Geometric and Extraordinary Photography by Flavio Samelo
- Jun 07, 2011
This year I went to the second edition of the Pixel Show Porto Alegre, one of the speakers was Flavio Samelo. I remember his work as photographer from many skate magazines I used to read when I used to skate more often. I must admit I got really impressed with Flavio speech, he's a really talented and cool guy. He developed a unique style of photography, trying to make geometric images using buildings, signs on the streets and other urban scenarios.
Since 1992, Flavio Samelo has walked through the streets of São Paulo, Brazil, photographing skateboarders. These images of street skate, allowed Samelo to introduce in his images, graffiti and other urban elements which called his attention in the background of the skateboarding sessions. Samelo, as he is more commonly known, was often invited by those skaters who were also graffiti artists to make images of their works on the streets as well. These elements became the trademark for his images in the skateboarding magazines of Brazil, showing much more than just skateboarding but the real life around it on the streets.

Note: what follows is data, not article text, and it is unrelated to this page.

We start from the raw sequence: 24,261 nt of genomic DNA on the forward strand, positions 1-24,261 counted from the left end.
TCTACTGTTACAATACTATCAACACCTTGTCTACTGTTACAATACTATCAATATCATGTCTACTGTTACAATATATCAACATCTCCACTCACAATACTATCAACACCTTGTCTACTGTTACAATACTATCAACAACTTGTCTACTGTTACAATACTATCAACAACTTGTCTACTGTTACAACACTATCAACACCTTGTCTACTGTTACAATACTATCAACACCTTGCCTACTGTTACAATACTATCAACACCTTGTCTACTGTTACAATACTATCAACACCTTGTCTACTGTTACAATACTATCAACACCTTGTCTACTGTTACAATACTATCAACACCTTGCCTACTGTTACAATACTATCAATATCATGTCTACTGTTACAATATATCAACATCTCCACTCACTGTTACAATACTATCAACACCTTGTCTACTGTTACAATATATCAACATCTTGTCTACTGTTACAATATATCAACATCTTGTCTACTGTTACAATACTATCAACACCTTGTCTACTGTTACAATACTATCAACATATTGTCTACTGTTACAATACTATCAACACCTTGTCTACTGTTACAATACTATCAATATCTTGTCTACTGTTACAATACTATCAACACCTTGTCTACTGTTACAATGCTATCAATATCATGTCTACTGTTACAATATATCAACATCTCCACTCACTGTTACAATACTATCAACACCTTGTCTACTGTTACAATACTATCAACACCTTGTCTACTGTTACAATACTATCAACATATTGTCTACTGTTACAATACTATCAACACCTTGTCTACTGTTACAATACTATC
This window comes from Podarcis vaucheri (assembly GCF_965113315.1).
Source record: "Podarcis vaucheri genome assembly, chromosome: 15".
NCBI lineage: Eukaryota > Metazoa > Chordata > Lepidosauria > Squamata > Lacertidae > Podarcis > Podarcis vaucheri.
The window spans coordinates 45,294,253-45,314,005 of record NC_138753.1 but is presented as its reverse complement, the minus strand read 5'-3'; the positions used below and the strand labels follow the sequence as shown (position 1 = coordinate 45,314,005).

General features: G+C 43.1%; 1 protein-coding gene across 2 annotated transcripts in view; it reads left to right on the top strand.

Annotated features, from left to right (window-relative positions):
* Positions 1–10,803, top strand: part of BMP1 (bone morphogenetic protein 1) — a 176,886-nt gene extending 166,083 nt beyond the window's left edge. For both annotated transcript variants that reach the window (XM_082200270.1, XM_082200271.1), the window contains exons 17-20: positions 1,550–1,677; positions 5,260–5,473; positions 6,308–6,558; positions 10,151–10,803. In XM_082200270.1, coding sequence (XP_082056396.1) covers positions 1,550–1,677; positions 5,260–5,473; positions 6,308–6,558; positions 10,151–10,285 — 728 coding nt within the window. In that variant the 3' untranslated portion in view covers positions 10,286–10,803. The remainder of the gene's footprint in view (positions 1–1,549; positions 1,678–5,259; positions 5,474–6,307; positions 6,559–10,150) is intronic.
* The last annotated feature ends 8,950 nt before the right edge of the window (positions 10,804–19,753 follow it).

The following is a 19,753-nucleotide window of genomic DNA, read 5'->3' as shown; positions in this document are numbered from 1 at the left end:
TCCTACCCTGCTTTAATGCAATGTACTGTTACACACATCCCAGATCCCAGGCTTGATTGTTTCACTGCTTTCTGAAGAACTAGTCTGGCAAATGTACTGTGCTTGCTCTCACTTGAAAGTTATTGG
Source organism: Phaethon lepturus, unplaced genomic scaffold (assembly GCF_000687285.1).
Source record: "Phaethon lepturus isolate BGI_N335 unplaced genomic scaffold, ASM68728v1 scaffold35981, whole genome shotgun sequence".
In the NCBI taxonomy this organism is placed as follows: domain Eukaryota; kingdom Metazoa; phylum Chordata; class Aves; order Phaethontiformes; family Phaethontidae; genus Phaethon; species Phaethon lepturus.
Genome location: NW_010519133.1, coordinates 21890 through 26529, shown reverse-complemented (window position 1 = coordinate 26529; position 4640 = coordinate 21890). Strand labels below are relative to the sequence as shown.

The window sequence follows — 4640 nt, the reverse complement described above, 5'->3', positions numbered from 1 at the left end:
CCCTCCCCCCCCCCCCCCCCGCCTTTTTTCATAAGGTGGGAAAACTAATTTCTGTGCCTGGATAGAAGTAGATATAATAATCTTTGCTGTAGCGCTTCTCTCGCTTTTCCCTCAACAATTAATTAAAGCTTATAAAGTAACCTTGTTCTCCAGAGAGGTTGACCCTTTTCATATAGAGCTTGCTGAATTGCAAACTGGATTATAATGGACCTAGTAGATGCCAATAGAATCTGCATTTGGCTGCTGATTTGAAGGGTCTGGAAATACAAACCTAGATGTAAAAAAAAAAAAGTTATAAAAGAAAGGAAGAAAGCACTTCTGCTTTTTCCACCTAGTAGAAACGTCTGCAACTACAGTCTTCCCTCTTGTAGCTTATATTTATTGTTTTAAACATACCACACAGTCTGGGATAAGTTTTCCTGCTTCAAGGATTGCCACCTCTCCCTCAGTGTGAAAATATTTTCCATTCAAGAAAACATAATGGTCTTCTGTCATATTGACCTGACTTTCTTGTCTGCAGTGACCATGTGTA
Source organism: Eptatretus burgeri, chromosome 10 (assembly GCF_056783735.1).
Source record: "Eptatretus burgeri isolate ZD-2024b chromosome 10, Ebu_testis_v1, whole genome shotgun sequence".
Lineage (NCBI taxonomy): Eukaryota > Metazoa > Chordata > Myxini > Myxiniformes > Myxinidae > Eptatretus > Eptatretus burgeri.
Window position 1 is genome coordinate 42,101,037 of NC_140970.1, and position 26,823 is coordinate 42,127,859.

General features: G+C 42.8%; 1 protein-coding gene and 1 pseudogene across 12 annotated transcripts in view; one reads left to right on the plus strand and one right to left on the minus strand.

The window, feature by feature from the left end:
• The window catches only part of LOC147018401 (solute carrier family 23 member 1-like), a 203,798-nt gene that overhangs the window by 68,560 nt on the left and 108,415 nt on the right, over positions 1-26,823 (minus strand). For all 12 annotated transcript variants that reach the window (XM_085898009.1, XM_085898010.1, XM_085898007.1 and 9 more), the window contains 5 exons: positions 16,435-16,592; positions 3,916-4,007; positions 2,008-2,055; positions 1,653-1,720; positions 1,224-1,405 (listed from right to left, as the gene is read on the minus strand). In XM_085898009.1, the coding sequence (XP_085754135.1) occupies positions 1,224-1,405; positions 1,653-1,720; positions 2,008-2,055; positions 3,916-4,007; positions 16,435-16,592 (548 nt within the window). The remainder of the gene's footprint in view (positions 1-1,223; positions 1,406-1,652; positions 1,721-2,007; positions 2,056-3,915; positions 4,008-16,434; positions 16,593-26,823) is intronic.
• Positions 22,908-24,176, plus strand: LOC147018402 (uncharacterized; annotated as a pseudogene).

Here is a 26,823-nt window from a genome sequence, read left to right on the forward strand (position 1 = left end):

Samelo attended the University of Communication in São Paulo, and worked as an Art Director, Photographer, Writer and Illustrator for Brazilian and international magazines. He has collaborated with magazines such as MTV, Rolling Stone Brasil, Adbsuters, Lodown and many others. After six years working with design, Samelo decided to return to his studies, and began a post grade with concentration in Art History. It was during this time that Samelo discovered the Brazilian concrete artists movement from the 50’s, and their research, and studies relating to photography, shapes, and colors. The works of Geraldo de Barros and Anatol Wladislaw were among his many influences. Following his discovery of the Brazilian concrete artists movement, Samelo dedicated himself to producing work with more graphic results, in which he could simultaneously incorporate his images of urban photography.
Today, the works of Samelo have two fronts: the photographic output, an image with a circulation of one print, creating an indisputable original, and his works that mix his concrete studies with the urban images. Using photography as base for the paintings allows Samelo to push the limits of his images through the use of shape, line, and color, to communicate a new graphic reality. These work were showed at many exhibitions in Brazil and USA as well as the 2009 Bienal VentoSul in Brazil.